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The Gritty Action Thriller That's Exploding On Netflix

If there's one thing that's universal in most languages across the world, it's the joy of a relentless thriller. As we've seen time and time again, Netflix viewers are ready, willing, and eager to queue up action flicks from all over the globe to get their fix of white-knuckle tension. Case in point: an action thriller from Spain is currently the most-watched movie on Netflix in the U.S.

Below Zero (Bajocero in its native Spanish) is about Martin (Javier Gutiérrez), an unremarkable police officer tasked with driving a prisoner transport van on a particularly frigid and foggy winter night. What begins as an annoying assignment quickly turns into a fight for survival when the transport van is ensnared in a trap on a deserted road. With his colleague missing, a van full of criminals, each with their own motives for potentially facilitating the attack, and a mysterious outsider hiding somewhere in the dark night, Martin has to muster strength and wits to keep the situation from boiling over into full-blown chaos.

The film has a premise that oozes tension and suspense and an everyman protagonist who finds himself forced to become a hero — both elements that have made for great thrillers in the past. And that's no coincidence, as director Lluís Quílez drew inspiration from some of the best the genre has to offer.

The genre masters that inspired Below Zero

The claustrophobic settings and high stakes of Below Zero combine to make a thriller that's hard to look away from. In an interview with Inside Media, director Quílez cited masters of building tension as some of the big influences on how he paced and plotted his movie.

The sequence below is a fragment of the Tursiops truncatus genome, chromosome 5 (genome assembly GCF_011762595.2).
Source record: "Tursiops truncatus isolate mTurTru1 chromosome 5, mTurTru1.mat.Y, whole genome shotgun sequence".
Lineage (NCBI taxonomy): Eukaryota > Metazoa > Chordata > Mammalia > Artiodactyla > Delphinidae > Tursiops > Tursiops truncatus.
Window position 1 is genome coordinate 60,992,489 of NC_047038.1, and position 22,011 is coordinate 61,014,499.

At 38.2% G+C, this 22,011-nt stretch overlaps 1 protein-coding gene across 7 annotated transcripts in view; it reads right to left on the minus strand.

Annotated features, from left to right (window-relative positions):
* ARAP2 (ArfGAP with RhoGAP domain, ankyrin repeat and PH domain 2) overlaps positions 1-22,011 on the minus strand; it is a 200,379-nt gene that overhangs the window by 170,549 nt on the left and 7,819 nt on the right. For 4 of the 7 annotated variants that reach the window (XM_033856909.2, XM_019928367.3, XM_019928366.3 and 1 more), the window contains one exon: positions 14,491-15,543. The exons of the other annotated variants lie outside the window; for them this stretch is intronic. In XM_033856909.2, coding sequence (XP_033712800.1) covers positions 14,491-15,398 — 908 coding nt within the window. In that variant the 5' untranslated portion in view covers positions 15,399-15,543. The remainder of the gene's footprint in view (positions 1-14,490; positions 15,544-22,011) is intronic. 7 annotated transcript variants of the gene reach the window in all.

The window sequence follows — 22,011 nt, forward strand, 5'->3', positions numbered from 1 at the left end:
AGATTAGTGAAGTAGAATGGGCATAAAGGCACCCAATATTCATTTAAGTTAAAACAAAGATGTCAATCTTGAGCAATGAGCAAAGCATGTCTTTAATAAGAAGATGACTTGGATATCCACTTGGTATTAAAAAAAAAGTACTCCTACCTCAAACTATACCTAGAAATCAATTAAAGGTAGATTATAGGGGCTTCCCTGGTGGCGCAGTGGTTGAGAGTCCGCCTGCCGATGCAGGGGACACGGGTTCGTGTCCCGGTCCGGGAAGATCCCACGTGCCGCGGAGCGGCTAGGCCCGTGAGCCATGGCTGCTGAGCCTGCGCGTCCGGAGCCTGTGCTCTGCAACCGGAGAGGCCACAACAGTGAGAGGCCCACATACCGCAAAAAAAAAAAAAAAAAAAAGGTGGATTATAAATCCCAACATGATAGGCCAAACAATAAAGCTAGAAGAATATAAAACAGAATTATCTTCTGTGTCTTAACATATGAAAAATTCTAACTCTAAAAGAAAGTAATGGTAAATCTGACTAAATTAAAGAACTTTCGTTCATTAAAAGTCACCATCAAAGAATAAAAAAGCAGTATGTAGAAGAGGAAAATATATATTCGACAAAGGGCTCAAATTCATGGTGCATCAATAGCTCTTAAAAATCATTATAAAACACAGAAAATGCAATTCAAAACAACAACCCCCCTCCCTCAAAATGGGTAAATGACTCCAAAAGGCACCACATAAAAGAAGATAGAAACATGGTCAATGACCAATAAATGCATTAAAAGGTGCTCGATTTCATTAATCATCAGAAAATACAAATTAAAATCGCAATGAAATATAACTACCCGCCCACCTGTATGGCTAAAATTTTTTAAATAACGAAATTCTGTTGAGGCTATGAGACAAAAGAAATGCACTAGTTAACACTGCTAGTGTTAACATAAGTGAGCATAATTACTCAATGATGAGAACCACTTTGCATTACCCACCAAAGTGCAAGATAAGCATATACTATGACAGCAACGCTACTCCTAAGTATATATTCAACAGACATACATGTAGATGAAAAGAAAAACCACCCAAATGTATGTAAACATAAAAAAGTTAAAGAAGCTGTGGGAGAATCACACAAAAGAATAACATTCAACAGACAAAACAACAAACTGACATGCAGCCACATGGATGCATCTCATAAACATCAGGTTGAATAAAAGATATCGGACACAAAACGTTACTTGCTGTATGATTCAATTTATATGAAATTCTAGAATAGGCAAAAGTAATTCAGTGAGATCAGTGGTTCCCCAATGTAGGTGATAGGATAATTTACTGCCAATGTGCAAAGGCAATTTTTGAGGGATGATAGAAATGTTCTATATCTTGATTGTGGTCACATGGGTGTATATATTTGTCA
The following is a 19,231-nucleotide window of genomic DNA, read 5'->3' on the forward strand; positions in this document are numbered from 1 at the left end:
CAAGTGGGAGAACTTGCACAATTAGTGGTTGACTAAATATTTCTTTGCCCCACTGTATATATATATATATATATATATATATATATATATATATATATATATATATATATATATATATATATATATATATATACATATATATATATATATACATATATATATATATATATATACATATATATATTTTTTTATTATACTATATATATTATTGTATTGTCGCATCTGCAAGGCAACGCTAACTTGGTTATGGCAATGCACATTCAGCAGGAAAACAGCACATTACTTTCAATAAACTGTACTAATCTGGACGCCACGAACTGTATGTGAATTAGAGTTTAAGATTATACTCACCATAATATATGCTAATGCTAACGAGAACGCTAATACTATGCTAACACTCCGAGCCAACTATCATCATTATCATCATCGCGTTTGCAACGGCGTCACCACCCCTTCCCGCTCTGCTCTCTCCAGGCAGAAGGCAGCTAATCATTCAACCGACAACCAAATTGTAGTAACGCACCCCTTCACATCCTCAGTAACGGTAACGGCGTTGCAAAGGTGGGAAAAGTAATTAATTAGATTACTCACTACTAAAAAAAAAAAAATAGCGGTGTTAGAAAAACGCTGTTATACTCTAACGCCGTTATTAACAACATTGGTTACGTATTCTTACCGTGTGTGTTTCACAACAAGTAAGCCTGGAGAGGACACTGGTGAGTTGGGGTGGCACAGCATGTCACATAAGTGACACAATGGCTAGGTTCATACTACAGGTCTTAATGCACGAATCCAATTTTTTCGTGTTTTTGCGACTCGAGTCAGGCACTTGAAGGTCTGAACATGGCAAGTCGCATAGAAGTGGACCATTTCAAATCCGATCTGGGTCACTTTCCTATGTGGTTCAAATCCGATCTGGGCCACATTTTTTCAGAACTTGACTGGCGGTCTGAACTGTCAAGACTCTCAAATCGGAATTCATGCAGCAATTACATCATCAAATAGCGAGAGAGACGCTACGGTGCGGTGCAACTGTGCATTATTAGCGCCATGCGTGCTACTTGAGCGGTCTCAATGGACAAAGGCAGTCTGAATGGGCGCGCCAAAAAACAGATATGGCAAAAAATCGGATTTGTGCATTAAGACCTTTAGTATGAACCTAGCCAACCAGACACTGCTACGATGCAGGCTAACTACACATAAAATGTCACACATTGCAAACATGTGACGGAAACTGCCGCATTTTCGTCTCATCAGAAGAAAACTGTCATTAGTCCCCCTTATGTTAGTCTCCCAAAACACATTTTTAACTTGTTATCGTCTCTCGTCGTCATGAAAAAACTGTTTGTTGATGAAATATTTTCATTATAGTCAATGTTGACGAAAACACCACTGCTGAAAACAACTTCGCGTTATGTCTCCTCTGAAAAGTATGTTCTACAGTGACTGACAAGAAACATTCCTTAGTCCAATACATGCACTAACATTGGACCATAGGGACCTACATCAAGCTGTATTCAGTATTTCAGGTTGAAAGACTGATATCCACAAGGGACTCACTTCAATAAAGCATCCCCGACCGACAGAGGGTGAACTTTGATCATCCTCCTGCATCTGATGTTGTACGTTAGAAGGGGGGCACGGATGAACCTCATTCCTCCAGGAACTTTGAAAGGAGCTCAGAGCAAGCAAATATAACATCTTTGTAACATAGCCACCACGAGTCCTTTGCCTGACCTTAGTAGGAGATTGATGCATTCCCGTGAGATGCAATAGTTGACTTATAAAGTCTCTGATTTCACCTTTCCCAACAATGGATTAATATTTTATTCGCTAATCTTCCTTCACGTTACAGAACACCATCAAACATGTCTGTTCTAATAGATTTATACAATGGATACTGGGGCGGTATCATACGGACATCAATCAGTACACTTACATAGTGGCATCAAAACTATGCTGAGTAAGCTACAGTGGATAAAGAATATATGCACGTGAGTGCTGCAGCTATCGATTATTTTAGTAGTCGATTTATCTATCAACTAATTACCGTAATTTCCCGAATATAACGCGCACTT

When speaking about what inspired Below Zero, Quílez gave credit to both classic master of suspense Alfred Hitchcock and "John Carpenter's '80s cinema." He went on to extrapolate on how those reference points informed the movie, saying, "[An] interesting idea in the plot is to see how different men like this guard and the prisoners are forced to communicate with each other — which, by the way, is what happens in Assault on Precinct 13 by Carpenter. [Martin] is an everyday, unheroic type who finds himself in an exceptional situation that's much bigger than he is."

For the most part, it looks like critics think those references served Quílez well. Below Zero currently has an 80 percent approval rating on Rotten Tomatoes (albeit with only five reviews), with most critics applauding the tension the movie manages to build, even if they didn't completely buy the story and script. Over at Decider, Johnny Loftus wrote in his review, "With its white-knuckle sense of atmosphere and ever-dwindling list of who's still breathing, Below Zero builds to its climax with a bead drawn on desperation."

You can judge for yourself by checking out Below Zero on Netflix now.